"My life changed in that moment," Broom says directly. "Everything seemed to make sense, what George played. I was 14 or something like that. I'd heard an awful lot of music. Somewhere in my brain I understood a lot, just innately. Not theoretically, technically or anything like that. Music made sense to me. Most of what George played, although I didn't know what it was, made sense to my ear. I knew it was tremendous. It sounded like he could do anything and everything as an improviser. I understood improvisation. I understood what he was playing, relative to the song, the harmony, the chords as they moved. All of it made sense. I had never heard anybody play an instrument, let alone the guitar, like that, with that kind of freedom and joy. And power and expressiveness. I thought, 'Man, if this is what you can do on the guitar, then this is what I want to pursue. I want to do this.'"

Broom knew he couldn't duplicate what he heard. "It seemed so personal, like someone speaking. I thought, 'I want to be able to speak in that way, at some point. With that kind of freedom. The feeling I'm getting from hearing him, I want to be able to give that to myself.' To be able to do that was the inspiration. Then I found that all of jazz made me feel that way, as I then started to trace and go through the music and do research looking for answers to my questions. Finding out about Charlie Parker and Miles Davis and Dizzy Gillespie and John Coltrane and all of the great people in stories and in books and on the backs of the records, the liner notes. Making all those connections. All of jazz and anybody that played it gave me that feeling. At that point it was an obsession. Something I had to do and I wanted to do."



It resulted in a career for the New York City native, who from those teen years has played and recorded with the likes of Hugh Masekela, Kenny Burrell, Charles Earland, Stanley Turrentine, Kenny Garrett, Gillespie, Dr. John, David Murray, and Eric Alexander. He even did a short stint with Miles Davis in the trumpeter's latter, funky period.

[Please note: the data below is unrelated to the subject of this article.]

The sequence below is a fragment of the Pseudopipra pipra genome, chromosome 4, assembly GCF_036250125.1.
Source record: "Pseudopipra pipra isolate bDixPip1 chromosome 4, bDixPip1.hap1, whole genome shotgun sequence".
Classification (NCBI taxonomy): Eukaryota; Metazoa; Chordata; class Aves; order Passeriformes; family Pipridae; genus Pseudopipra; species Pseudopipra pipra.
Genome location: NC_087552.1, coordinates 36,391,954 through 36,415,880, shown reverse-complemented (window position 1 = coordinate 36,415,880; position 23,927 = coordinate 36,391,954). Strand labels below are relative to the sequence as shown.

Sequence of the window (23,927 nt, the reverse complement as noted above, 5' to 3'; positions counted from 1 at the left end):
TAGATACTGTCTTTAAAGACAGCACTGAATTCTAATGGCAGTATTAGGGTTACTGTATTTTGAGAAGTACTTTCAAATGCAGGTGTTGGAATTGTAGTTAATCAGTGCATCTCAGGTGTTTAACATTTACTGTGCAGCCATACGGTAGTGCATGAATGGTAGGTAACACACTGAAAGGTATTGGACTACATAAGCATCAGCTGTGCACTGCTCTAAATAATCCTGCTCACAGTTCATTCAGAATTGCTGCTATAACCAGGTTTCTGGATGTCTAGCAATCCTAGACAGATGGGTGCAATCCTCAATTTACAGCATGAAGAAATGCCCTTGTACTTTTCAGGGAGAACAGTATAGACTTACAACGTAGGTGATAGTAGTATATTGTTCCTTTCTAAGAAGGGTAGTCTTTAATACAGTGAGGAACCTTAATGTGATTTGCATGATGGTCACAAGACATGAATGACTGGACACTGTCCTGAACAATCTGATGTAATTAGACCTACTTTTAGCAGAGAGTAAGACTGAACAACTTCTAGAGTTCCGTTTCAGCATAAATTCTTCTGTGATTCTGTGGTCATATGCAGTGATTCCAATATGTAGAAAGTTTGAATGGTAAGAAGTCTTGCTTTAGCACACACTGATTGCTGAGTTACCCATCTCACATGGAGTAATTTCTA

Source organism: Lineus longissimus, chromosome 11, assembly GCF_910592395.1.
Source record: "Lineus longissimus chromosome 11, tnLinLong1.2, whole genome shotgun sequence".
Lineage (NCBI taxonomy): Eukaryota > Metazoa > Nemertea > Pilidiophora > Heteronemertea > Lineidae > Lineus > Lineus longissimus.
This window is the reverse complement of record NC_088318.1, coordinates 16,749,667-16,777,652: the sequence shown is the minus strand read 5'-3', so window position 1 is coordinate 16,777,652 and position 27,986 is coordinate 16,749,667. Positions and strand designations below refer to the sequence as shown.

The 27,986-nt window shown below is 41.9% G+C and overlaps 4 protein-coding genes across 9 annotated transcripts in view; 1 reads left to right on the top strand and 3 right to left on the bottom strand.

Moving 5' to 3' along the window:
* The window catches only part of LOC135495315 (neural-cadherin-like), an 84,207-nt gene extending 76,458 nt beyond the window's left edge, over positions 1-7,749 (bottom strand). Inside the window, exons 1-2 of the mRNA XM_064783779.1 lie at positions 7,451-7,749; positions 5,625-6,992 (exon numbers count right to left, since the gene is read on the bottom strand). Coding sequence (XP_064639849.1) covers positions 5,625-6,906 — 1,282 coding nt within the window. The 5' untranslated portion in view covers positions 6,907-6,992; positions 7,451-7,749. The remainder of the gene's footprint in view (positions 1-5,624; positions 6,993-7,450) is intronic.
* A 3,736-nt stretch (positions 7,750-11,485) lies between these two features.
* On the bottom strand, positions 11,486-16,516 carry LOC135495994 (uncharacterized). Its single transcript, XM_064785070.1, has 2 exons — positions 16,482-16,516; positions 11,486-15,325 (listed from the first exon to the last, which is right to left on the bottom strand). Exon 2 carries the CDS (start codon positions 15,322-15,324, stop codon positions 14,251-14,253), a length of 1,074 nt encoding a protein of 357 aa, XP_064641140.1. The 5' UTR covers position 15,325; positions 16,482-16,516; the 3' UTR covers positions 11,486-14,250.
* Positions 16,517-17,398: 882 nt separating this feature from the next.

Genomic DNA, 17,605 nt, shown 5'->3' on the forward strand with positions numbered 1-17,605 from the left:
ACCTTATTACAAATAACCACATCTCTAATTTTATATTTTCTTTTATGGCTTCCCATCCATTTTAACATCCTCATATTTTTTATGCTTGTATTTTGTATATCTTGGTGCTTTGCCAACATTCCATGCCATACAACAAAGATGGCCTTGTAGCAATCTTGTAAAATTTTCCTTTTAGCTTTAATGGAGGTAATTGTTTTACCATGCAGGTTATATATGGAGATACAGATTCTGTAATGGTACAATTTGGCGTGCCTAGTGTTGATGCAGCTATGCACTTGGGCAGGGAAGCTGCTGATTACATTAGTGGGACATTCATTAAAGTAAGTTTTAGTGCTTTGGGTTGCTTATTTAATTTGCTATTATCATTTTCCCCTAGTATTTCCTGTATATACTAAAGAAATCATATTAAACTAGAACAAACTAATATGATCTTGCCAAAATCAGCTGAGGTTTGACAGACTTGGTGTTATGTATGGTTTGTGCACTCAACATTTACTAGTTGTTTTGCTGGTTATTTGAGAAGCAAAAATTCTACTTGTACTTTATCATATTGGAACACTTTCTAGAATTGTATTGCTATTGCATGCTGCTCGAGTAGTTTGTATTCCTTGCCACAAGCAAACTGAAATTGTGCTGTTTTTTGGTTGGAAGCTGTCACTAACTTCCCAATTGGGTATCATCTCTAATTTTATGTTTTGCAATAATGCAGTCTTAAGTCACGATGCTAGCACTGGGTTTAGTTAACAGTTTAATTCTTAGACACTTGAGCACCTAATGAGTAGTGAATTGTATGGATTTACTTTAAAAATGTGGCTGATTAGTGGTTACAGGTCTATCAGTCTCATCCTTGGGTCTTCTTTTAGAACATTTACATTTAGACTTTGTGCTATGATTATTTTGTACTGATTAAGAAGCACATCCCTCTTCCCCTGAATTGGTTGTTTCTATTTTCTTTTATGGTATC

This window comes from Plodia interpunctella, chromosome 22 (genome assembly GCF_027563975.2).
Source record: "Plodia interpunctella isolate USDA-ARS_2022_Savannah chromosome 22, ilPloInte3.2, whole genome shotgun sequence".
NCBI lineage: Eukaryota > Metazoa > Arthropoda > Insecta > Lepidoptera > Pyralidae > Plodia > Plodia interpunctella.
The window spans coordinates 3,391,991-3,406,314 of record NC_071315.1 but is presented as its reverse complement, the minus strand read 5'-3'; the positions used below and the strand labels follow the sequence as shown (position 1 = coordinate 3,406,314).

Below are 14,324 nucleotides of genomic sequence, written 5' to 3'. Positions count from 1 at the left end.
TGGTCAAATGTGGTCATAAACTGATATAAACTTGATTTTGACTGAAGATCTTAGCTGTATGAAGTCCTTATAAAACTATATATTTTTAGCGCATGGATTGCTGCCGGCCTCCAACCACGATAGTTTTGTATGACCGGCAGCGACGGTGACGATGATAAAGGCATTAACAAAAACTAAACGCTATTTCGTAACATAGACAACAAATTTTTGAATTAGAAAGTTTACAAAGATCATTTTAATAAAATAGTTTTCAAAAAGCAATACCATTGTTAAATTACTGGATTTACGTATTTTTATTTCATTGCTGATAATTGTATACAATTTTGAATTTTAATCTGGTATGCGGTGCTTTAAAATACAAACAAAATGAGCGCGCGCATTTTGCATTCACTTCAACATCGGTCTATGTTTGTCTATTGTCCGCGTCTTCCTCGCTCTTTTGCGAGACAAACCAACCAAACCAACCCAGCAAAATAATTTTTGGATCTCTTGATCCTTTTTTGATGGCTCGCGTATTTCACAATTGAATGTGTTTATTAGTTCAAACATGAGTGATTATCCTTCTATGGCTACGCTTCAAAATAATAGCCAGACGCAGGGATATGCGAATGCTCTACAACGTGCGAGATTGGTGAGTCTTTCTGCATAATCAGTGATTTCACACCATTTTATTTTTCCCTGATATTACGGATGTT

After playing as a sideman with remarkable musicians, and getting some of his own recordings out, Broom settled in on a small group sound. His guitar voice floats in and around in those settings. Pierces them at times. Broom's Deep Blue Organ Trio, with Chris Foreman on Hammond B3 and Greg Rockingham on drums, was formed in 1999. They met in the early 1990s around Chicago and did gigs, some of them quite regular, like the Cotton Club in Chicago for about two years. In 1999, they decided to become a regular band. Wonderful! is their fourth recording.

Broom is aware of the great organ trios of the past that featured guitar. "Because of the players that have been involved in making that music—Wes Montgomery, Grant Green, Pat Martino, Kenny Burrell. That sound and that instrumentation is documented so well and to such an extent, it has become part of the story of jazz for the guitarist," he explains. "I heard, being a fan of all the guitarists I mention, I heard quite a bit of that music when I became interested in jazz as a teenager and started to pursue it as a fan and a student and enthusiast. Those records were among my favorites. I really had to study those guitar players through that music. And I enjoyed it."